RALEIGH At a press conference Tuesday Gov. Roy Cooper announced his picks to lead the N.C. Department of Transportation, the N.C. Department of Environmental Quality, and those who will serve as caretakers for each agency in the interim.Leading the N.C. DOT will be James Trogdon. The retired DOT chief operating officer is currently serving as national transportation director for SAS and is a major general in the Army National Guard.Michael Regan has been selected to lead the N.C. Department of Environmental Quality. Regan formerly worked in the U.S. Environmental Protection Agency before joining the advocacy group Environmental Defense Fund.Before Regan and Trogdon officially take responsibility for their respective departments, caretaker supervisors have been named in the interim.Former Secretary for the N.C Department of Environment and Natural Resources, Bill Ross, who served in the role under Gov. Mike Easley from 2001-2009, will oversee N.C. DEQ before Regan’s assumption of power.N.C. DOT chief engineer Mike Holder will serve as caretaker at that agency awaiting Trogdon’s arrival.Another alumnus of the Easley administration, Dempsey Benton, who led the N.C. Department of Health and Human Services under the Democratic governor, was named interim secretary of that department.A fixture and previous secretary of the N.C. Department of Administration, Britt Cobb was chosen to be interim secretary of said agency.George Sherrill, currently a program manager at the N.C Department of Commerce, was named interim secretary there.The current Deputy Secretary of Natural and Cultural Resources, Kevin Cherry, will serve as interim secretary for that department.Interim secretaries for the N.C. Department of revenue and N.C. Department of Public Safety, will be Ron Penny and Linda Hayes, respectively.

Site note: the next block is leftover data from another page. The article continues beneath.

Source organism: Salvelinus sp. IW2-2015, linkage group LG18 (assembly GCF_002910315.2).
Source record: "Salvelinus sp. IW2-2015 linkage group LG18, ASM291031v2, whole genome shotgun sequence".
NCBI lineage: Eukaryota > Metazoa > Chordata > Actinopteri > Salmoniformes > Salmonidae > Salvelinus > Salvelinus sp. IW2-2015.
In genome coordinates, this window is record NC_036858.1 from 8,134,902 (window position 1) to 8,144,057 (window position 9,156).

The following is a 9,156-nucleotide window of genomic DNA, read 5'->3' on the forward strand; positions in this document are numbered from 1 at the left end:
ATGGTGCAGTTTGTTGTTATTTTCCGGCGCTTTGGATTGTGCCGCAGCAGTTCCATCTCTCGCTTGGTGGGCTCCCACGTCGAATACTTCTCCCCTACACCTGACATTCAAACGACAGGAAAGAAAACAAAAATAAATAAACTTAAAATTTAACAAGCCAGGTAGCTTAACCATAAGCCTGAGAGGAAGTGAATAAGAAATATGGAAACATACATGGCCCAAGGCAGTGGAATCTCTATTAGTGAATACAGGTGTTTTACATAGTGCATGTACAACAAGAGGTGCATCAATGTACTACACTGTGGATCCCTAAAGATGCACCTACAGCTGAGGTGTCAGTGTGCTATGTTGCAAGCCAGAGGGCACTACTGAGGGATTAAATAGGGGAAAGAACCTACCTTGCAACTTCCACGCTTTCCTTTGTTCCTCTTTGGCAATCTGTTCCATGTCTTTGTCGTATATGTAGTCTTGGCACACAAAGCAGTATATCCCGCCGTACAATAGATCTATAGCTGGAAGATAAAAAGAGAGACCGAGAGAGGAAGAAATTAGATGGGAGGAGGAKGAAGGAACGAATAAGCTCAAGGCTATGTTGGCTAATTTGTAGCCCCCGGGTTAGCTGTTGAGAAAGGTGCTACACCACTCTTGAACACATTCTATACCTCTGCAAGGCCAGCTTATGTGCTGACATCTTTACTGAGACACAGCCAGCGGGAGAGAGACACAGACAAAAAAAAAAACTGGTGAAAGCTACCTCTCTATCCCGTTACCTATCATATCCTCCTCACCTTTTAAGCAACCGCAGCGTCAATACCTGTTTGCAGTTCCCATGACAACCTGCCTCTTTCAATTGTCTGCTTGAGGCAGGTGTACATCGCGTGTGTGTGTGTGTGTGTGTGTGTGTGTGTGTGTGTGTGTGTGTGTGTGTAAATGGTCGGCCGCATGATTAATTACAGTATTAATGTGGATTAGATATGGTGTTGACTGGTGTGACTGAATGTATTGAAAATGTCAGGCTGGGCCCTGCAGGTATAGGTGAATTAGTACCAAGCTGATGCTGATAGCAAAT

The blue plastic chairs of the old abandoned elementary school were lined up against the wall. The wall was crumbling, the white plaster coming off in my hand. The air still smelled of kids’ crayons […]
The NC State Fair was born of a desire to improve North Carolina agriculture. In 1852 Dr. John F. Tompkins, an agricultural journal editor observed that the farmers throughout the state were using inconsistent methods […]